The Straits Times
Published on Dec 18, 2012

Cutting experience at quick-cut salon


I WENT to hair salon QB House's branch at 313@Somerset, intending to get my five-year-old daughter's hair trimmed. There were two hairstylists on duty and three empty seats in the salon.

When my daughter sat down, the hairstylist insisted that I leave, saying it was company policy that those who were not having their hair cut could not be in the salon.

My daughter started to cry at the prospect of being left alone with a stranger. The shop was not crowded and there was ample space for me to stand without getting in the way.

When I pointed out that my daughter was crying, the hairstylist said that if children were not old enough to have their hair cut without their parents being around, then the children would have to leave.

I contacted the company's customer service team and spoke to an officer, who decided after much persuasion that I could stay. But the stylist refused to believe me when I informed him of the decision.

Even though I was on the phone with the customer service officer and could have let him take the call to confirm, the stylist headed to a room for the salon's staff.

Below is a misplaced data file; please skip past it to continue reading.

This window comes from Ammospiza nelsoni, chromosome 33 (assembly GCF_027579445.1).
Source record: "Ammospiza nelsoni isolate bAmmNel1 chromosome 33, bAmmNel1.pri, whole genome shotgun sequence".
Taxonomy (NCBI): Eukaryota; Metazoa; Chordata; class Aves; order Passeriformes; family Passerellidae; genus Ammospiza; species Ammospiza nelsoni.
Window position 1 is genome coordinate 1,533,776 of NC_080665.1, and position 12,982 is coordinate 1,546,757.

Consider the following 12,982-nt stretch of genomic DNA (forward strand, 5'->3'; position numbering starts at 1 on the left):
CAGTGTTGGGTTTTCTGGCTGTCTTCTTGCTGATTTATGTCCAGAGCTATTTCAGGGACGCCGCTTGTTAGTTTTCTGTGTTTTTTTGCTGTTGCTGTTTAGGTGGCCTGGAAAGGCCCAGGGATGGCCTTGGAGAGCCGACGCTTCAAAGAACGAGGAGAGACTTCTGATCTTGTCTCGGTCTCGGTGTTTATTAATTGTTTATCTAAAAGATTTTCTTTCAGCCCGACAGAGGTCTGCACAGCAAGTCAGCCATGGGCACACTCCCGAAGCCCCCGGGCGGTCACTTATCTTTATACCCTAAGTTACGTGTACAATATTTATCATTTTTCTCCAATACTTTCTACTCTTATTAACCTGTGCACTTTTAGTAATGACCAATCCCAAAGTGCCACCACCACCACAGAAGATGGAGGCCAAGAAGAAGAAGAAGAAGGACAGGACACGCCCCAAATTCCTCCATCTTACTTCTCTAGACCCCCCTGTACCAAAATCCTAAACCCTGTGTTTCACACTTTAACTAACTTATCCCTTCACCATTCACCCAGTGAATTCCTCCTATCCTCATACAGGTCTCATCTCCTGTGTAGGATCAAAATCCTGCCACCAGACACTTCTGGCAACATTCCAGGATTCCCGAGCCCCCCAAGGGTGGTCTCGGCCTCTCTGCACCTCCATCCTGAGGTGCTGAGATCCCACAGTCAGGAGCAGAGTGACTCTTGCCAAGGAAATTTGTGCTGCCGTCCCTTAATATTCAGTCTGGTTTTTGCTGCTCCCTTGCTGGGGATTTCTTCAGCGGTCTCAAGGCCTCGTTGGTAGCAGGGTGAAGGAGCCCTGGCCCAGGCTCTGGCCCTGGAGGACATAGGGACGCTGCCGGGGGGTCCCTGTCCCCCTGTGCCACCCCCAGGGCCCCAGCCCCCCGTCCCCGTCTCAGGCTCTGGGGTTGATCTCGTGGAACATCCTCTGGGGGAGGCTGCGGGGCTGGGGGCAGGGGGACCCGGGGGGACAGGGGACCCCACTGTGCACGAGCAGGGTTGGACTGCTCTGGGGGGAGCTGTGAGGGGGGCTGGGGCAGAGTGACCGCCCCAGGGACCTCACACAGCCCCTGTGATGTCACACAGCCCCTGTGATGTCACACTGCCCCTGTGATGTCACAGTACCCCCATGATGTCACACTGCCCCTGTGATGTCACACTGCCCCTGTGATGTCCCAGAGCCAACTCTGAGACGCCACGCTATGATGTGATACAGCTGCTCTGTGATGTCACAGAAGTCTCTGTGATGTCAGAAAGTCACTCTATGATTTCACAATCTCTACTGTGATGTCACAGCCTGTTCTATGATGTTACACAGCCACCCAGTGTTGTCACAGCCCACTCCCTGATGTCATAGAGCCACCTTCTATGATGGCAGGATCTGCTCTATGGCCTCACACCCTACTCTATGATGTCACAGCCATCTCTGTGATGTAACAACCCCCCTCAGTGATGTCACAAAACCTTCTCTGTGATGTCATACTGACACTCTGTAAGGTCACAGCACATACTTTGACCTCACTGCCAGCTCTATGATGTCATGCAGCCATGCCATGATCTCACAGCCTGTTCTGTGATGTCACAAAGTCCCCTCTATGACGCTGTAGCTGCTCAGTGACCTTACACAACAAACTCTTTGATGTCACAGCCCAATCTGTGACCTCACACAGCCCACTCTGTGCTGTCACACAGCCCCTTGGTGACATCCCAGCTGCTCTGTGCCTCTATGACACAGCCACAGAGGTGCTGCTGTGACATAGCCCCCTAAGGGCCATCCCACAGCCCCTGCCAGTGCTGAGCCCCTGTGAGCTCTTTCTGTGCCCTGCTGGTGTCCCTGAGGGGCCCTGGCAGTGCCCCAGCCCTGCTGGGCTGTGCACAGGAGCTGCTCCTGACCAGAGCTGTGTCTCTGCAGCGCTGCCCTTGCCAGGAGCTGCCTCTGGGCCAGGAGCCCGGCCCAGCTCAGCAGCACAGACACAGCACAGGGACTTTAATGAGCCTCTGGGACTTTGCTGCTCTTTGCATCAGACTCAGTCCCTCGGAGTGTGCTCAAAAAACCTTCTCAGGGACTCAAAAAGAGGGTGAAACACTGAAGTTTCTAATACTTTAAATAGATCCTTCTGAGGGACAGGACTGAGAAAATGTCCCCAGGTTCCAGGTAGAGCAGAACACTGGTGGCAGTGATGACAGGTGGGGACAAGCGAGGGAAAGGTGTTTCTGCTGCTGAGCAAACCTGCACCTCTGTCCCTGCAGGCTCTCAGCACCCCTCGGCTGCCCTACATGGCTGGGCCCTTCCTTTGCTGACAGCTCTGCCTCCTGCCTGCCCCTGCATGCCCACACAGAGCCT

After waiting for a long time, I went to check on him. I found two hairstylists in the room - one on the phone with his back to me and the other watching a video. Both ignored me.

I left after obtaining a refund. But such poor service still astounds me. Certainly, rules are rules, but common sense should be the prevailing - and overriding - factor in observing rules.

One should not adhere to the letter of the law without understanding the spirit behind it. Likewise, one should not expect a parent to leave her small child alone with a stranger.

Sheri Kristen Goh (Ms)